Climate Change : IPCC, Water Crisis, and Policy Riddles with Reference to India and Her Surroundings
The Copenhagen summit failed to adopt a binding climate change protocol, causing concerns everywhere. Complex political interplay makes the situation worse in south Asia, as internal socio-economic-political concerns of countries influence their policy responses to climate change and water sharing issues. The two adjoining countries-India and China-complicate the situation further, as two big powers never coexisted in Asia. The book argues that academics, policymakers, and others must adopt a region-wide policy response, as climate does not have political boundaries.
- Hardback | 260 pages
- 154.94 x 228.6 x 22.86mm | 566.99g
- 11 Aug 2011
- Lexington Books
- Lanham, MD, United States
About Binayak Ray
Binayak Ray is a visiting fellow in the department of political and social change at Australian National University. He is the author of Water: The Looming Crisis in India.
Climate change and water scarcity are emerging as probably the two great challenges of the twenty-first century, with profound social and regional security implications. Binayak Ray brings to bear his considerable experience as bureaucrat, aid official and scholar to address some of the important policy implications of these issues, with specific reference to South Asia and the role of China. This book should be essential reading for policy makers in the region. -- R. J. May, Emeritus Fellow, Australian National University Ray has produced an important review and clarification of the scientific evidence and political climate of the ways in which climate change is affecting the approach to the management of water. Although his focus is on India the evidence he assembles and lessons learned have relevance for other regions. I commend this book as a timely contribution to a debate in which we must all engage. -- Patrick Troy, Professor Emeritus, Australian National University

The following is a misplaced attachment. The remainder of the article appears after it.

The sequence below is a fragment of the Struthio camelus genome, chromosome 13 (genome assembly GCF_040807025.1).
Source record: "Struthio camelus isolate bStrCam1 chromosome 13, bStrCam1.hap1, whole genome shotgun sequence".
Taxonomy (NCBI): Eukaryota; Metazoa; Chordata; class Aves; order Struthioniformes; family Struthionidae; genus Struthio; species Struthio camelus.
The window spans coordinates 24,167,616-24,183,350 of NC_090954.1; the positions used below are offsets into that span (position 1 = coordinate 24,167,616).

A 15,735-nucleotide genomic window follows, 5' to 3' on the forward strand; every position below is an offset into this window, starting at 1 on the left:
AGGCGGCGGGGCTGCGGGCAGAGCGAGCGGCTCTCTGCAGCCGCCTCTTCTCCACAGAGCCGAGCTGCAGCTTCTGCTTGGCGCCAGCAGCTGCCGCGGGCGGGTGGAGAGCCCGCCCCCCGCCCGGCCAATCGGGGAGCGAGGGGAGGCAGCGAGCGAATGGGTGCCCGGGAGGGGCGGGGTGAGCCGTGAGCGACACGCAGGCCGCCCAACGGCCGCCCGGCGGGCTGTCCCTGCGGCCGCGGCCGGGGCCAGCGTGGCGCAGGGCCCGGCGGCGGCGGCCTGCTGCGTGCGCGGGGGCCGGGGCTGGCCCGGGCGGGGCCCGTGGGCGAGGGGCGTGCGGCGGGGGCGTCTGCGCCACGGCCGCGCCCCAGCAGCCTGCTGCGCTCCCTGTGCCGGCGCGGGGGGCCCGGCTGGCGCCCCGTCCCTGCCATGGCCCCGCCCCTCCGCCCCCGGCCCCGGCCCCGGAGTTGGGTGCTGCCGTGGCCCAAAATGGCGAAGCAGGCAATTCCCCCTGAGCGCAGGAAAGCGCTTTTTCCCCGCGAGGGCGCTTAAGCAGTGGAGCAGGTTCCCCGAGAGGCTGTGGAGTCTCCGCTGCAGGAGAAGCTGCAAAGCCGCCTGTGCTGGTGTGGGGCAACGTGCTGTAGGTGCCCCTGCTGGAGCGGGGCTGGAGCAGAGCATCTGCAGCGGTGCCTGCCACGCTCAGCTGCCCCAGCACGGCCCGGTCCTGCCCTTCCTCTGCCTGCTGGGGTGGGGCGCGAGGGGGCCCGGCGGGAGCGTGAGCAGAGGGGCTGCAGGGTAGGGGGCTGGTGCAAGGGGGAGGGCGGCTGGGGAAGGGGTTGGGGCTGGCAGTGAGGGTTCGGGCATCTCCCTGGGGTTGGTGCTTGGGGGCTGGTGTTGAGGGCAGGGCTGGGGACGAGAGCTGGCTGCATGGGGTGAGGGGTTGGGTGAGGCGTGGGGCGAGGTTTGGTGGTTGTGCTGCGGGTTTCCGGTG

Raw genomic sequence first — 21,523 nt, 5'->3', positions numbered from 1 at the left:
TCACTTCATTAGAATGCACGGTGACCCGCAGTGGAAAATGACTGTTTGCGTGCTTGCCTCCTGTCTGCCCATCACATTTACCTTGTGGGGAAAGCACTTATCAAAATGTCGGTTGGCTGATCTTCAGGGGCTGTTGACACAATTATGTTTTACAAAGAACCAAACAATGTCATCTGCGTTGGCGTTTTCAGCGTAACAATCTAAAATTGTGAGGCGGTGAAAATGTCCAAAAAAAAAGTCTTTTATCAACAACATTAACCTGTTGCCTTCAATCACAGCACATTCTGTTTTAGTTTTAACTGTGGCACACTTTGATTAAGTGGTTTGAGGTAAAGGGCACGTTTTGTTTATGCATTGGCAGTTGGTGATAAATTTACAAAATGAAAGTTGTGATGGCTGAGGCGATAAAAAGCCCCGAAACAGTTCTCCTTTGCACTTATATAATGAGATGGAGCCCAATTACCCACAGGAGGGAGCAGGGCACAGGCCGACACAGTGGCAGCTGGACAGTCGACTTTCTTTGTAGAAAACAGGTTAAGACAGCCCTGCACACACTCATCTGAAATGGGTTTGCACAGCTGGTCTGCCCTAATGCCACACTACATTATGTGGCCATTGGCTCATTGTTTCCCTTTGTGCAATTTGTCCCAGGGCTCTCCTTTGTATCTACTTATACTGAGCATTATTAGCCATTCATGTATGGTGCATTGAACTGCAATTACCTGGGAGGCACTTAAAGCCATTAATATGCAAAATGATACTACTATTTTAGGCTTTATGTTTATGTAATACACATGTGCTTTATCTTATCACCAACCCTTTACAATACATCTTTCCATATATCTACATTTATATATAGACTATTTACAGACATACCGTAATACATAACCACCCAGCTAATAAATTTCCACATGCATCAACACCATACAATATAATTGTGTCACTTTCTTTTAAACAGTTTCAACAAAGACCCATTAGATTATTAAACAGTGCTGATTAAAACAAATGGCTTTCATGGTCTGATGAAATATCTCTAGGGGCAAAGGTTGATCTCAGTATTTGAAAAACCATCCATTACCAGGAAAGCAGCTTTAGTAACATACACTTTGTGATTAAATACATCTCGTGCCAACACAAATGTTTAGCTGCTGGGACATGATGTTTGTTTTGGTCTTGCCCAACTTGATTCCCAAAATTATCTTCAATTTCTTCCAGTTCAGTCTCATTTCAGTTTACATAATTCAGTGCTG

Table of contents
Chapter 1 Introduction Chapter 2 Chapter 1. Climate Change and the IPCC Chapter 3 Chapter 2. Climate Change and Freshwater Chapter 4 Chapter 3. Cold War: Mutual Suspicion and Political Psyche Chapter 5 Chapter 4. Critical Policy Concerns Chapter 6 Chapter 5. China: A Key Player, an Enigma, or a Pace Setter in the Climate Debate? Chapter 7 Chapter 6. Regional Perspectives Chapter 8 Chapter 7. Copenhagen: Where to Now? Chapter 9 Chapter 8. A Few Concluding Thoughts